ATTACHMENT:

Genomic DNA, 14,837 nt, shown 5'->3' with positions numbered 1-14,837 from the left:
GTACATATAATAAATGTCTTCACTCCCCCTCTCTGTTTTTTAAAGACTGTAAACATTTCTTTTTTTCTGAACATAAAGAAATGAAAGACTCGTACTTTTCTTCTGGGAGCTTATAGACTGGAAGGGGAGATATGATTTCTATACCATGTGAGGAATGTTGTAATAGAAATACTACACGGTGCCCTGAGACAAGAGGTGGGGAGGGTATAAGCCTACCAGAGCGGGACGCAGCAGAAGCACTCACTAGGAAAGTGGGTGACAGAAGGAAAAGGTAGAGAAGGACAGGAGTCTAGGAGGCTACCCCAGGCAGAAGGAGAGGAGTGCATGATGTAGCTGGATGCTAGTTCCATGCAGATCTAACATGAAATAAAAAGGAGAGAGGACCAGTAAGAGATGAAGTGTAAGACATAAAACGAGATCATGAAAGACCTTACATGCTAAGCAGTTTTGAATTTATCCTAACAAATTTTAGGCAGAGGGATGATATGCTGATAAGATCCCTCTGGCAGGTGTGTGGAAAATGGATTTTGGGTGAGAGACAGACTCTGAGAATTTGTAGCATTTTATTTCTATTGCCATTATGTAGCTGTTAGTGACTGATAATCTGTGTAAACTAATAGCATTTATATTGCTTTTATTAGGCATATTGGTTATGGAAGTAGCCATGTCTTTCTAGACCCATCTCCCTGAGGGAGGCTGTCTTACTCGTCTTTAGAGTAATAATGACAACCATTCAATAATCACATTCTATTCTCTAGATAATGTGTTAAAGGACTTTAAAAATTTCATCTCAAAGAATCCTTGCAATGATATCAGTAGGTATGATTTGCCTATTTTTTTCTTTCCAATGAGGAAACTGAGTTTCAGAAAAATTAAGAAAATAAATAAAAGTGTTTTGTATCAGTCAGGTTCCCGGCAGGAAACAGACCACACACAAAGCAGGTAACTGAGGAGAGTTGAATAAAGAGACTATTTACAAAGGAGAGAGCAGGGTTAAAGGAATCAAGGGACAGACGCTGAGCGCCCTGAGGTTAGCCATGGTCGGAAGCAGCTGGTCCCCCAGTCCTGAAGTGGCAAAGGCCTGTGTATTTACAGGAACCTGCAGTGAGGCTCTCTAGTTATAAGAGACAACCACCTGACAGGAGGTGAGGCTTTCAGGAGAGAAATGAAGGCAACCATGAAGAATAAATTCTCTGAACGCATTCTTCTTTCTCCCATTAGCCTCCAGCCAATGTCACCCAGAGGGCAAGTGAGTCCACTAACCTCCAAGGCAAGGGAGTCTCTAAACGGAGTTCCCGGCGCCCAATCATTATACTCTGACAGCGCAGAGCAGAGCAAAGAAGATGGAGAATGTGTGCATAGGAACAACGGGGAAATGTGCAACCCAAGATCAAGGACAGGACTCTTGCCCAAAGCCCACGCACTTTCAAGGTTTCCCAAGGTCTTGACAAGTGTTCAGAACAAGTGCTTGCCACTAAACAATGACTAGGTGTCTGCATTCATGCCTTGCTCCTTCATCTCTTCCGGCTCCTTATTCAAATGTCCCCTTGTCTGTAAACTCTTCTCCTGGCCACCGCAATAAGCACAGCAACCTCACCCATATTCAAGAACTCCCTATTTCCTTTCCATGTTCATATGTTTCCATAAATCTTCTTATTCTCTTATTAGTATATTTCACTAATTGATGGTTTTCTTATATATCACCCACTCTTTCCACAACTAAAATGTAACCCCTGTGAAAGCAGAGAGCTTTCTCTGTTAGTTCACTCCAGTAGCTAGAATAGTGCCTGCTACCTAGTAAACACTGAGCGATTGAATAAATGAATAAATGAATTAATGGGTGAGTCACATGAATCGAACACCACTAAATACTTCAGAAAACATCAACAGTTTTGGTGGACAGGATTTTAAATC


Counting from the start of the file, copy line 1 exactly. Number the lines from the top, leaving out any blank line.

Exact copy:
Genomic DNA, 14,837 nt, shown 5'->3' with positions numbered 1-14,837 from the left: